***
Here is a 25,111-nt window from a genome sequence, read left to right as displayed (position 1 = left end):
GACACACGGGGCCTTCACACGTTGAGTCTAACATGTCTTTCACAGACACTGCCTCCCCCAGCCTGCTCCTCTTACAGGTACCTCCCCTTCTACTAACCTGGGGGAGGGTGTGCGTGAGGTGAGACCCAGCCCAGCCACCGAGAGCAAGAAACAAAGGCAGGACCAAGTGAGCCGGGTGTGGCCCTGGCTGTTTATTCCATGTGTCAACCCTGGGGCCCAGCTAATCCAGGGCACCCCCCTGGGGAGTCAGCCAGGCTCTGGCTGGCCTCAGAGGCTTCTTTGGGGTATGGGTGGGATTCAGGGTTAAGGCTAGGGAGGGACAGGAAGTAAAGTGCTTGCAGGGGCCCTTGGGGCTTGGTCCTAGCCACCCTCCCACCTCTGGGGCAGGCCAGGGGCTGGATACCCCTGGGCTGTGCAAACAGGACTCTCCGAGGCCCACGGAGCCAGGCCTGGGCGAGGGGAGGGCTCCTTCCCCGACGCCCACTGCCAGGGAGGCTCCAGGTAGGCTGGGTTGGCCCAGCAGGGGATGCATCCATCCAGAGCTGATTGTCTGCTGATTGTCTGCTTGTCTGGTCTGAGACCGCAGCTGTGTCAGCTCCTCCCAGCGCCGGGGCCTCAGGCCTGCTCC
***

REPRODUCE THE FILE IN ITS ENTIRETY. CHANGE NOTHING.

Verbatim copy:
Here is a 25,111-nt window from a genome sequence, read left to right as displayed (position 1 = left end):
GACACACGGGGCCTTCACACGTTGAGTCTAACATGTCTTTCACAGACACTGCCTCCCCCAGCCTGCTCCTCTTACAGGTACCTCCCCTTCTACTAACCTGGGGGAGGGTGTGCGTGAGGTGAGACCCAGCCCAGCCACCGAGAGCAAGAAACAAAGGCAGGACCAAGTGAGCCGGGTGTGGCCCTGGCTGTTTATTCCATGTGTCAACCCTGGGGCCCAGCTAATCCAGGGCACCCCCCTGGGGAGTCAGCCAGGCTCTGGCTGGCCTCAGAGGCTTCTTTGGGGTATGGGTGGGATTCAGGGTTAAGGCTAGGGAGGGACAGGAAGTAAAGTGCTTGCAGGGGCCCTTGGGGCTTGGTCCTAGCCACCCTCCCACCTCTGGGGCAGGCCAGGGGCTGGATACCCCTGGGCTGTGCAAACAGGACTCTCCGAGGCCCACGGAGCCAGGCCTGGGCGAGGGGAGGGCTCCTTCCCCGACGCCCACTGCCAGGGAGGCTCCAGGTAGGCTGGGTTGGCCCAGCAGGGGATGCATCCATCCAGAGCTGATTGTCTGCTGATTGTCTGCTTGTCTGGTCTGAGACCGCAGCTGTGTCAGCTCCTCCCAGCGCCGGGGCCTCAGGCCTGCTCC